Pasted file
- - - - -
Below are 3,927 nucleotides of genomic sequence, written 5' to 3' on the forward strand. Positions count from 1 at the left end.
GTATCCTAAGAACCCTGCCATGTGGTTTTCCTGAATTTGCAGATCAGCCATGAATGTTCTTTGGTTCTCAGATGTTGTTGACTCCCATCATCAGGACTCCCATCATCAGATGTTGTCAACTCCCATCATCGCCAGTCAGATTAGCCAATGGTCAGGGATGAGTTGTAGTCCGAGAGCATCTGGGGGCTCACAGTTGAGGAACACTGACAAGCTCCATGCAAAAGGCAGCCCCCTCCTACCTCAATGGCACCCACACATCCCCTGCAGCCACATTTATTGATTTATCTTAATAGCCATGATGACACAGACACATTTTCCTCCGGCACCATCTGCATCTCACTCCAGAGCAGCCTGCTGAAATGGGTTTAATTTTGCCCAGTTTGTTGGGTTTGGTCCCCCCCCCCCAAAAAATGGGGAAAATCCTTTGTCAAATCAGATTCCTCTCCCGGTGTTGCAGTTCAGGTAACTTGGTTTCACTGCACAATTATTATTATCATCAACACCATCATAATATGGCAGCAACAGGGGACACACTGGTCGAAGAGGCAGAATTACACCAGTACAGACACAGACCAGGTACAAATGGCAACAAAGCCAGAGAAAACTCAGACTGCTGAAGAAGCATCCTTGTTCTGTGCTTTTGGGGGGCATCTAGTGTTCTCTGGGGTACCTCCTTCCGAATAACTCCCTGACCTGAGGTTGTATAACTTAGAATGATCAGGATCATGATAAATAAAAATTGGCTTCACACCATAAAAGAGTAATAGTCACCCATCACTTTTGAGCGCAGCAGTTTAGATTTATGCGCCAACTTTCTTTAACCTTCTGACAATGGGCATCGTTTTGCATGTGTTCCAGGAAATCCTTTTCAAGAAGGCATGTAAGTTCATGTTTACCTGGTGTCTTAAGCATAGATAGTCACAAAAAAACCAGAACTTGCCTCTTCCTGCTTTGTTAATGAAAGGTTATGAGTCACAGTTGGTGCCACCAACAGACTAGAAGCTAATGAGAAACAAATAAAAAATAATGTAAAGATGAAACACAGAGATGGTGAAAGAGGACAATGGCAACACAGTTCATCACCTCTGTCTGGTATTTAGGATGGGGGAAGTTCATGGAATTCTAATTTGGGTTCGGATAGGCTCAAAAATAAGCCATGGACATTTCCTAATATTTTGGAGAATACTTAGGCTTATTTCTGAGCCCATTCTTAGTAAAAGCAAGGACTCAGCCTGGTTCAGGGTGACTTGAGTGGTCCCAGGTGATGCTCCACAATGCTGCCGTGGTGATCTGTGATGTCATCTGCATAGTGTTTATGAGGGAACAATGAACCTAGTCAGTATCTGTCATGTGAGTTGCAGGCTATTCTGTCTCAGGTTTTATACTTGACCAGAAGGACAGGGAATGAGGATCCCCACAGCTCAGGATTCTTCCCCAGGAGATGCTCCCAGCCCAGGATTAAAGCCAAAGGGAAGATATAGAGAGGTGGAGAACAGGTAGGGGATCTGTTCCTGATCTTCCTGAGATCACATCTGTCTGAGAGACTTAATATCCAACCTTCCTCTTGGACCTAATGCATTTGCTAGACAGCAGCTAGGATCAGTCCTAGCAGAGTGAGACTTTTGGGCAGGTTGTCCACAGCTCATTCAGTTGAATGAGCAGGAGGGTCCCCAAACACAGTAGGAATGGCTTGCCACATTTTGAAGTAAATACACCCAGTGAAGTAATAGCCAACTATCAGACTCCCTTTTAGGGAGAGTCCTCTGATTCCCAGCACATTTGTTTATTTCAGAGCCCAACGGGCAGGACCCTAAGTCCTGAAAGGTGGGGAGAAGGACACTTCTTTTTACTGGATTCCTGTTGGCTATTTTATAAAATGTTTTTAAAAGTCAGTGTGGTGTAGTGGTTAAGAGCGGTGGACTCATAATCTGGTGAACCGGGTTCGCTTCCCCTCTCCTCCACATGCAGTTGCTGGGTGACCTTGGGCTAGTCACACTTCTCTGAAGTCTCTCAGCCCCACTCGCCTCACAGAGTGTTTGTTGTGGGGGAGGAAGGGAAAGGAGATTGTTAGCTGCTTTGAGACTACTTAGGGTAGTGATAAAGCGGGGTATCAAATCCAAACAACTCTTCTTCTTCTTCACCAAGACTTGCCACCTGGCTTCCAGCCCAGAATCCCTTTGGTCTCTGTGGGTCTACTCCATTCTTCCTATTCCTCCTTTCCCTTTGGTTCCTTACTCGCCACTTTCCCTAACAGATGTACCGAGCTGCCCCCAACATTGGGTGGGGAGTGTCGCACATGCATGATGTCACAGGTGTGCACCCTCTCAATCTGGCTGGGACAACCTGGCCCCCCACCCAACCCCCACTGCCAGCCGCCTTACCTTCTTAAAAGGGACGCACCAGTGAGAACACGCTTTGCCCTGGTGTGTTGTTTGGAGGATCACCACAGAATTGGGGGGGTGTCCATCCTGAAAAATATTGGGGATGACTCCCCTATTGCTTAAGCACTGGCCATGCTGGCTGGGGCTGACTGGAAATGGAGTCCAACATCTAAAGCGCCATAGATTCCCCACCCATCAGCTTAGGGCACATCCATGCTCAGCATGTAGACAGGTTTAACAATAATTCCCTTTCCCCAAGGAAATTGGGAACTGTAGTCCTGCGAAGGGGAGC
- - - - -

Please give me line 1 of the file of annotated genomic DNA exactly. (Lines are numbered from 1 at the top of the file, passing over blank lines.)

Below are 3,927 nucleotides of genomic sequence, written 5' to 3' on the forward strand. Positions count from 1 at the left end.